Bringing a case before the Supreme Court is nerve-wracking but exciting. The Supreme Court of the United States sets the law of the land. If there are conflicts in lower court rulings or if there are rulings you think are unconstitutional, the Supreme Court is where you hope they eventually end up. That being said, it is extremely difficult to get a case heard at the Supreme Court. If you want your case heard, you need to follow court guidelines exactly.
Some Deadlines Are Stricter Than Others
Keep in mind that some deadlines are stricter than others, and some are so strict that they can derail your filing if you miss them. A cert petition and the brief in opposition, for example, have very strict deadlines, while other replies might not. It can be difficult to keep track of all the different deadlines, especially in cases where parties may be hostile and are filing different appeals and petitions. It helps to have a consultant guiding you through the process and ensuring that you file everything on time.
Don't Let Details Slip By
Because the court gets so many petitions, anything that looks like it's not going to provide the information necessary to create a ruling could get unceremoniously rejected. You have to include all relevant details in a way that is organized and easy to reference. Anything confusing could affect your chances even if you think you have a good argument. Remember, you are aware of all the details of your argument and the case in your head, but this is the first time the court is seeing the case.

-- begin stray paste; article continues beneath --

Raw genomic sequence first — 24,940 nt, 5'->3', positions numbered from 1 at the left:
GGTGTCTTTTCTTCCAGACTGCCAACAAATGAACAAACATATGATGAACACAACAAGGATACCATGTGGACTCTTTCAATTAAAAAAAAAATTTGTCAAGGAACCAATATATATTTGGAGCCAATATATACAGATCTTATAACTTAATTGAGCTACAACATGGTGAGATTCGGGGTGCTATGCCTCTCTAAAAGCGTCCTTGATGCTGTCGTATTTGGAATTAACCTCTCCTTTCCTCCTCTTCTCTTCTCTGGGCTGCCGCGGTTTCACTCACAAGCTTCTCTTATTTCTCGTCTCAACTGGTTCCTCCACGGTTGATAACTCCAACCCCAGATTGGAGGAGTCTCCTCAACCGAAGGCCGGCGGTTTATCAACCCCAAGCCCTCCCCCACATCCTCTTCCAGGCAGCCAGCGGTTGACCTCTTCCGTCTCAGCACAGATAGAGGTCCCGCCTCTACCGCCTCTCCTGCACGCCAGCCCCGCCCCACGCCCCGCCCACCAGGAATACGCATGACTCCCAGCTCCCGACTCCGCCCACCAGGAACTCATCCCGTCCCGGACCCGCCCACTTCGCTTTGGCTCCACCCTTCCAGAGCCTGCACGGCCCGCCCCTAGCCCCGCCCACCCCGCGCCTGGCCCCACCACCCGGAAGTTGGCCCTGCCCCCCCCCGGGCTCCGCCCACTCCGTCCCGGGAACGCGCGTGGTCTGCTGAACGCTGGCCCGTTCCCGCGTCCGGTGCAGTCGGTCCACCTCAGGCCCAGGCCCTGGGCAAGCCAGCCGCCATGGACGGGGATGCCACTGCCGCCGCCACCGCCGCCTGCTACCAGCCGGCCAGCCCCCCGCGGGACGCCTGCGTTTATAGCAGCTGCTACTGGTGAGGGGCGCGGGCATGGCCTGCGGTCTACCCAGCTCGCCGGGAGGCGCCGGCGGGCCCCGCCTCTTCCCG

Be Clear About Conflict
One of the problems a lot of cases encounter is that they do not make it clear why they have merit. Be clear about the conflict or issues you are focusing on in your case. Why is that conflict or why was a particular ruling not worthy of listening to? Don't appeal to emotion; appeal to logic and the law. Someone's behavior may have been terrible, but if their actions were legal and could have occurred regardless of their behavior, the case isn't going to go anywhere. You need to be specific about why you're pursuing this case and why the other rulings can't be allowed to stand.
Your lawyer is certainly going to be a big help in getting through the filing and Supreme Court printing process, of course, but few lawyers get to argue cases before the Supreme Court. It will help both of you to have extra assistance in tracking deadlines and ensuring the brief and all the filings meet the court's guidelines. While the court still has to decide based on what you submit if it will hear your case, at least you'll know you've met the administrative guidelines with ease.